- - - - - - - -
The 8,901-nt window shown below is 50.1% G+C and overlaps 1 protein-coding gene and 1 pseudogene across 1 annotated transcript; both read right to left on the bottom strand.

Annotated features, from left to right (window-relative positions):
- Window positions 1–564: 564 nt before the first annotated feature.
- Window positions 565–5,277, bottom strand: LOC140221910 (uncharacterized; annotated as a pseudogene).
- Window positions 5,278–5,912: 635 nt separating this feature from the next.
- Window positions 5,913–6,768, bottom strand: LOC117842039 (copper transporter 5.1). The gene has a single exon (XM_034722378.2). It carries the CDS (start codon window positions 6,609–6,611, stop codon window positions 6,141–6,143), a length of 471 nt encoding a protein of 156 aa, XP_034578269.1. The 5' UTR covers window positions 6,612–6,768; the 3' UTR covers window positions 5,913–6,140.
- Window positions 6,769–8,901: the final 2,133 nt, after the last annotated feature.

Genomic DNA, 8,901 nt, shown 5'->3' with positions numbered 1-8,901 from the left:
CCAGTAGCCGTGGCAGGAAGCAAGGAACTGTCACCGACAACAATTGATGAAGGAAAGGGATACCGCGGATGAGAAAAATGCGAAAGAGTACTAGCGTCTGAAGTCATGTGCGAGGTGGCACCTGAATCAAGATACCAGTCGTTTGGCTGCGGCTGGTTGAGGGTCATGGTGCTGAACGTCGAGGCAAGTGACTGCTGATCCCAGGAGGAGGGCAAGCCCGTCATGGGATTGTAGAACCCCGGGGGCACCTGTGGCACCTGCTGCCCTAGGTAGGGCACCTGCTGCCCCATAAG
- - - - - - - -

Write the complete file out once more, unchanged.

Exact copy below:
The 8,901-nt window shown below is 50.1% G+C and overlaps 1 protein-coding gene and 1 pseudogene across 1 annotated transcript; both read right to left on the bottom strand.

Annotated features, from left to right (window-relative positions):
- Window positions 1–564: 564 nt before the first annotated feature.
- Window positions 565–5,277, bottom strand: LOC140221910 (uncharacterized; annotated as a pseudogene).
- Window positions 5,278–5,912: 635 nt separating this feature from the next.
- Window positions 5,913–6,768, bottom strand: LOC117842039 (copper transporter 5.1). The gene has a single exon (XM_034722378.2). It carries the CDS (start codon window positions 6,609–6,611, stop codon window positions 6,141–6,143), a length of 471 nt encoding a protein of 156 aa, XP_034578269.1. The 5' UTR covers window positions 6,612–6,768; the 3' UTR covers window positions 5,913–6,140.
- Window positions 6,769–8,901: the final 2,133 nt, after the last annotated feature.

Genomic DNA, 8,901 nt, shown 5'->3' with positions numbered 1-8,901 from the left:
CCAGTAGCCGTGGCAGGAAGCAAGGAACTGTCACCGACAACAATTGATGAAGGAAAGGGATACCGCGGATGAGAAAAATGCGAAAGAGTACTAGCGTCTGAAGTCATGTGCGAGGTGGCACCTGAATCAAGATACCAGTCGTTTGGCTGCGGCTGGTTGAGGGTCATGGTGCTGAACGTCGAGGCAAGTGACTGCTGATCCCAGGAGGAGGGCAAGCCCGTCATGGGATTGTAGAACCCCGGGGGCACCTGTGGCACCTGCTGCCCTAGGTAGGGCACCTGCTGCCCCATAAG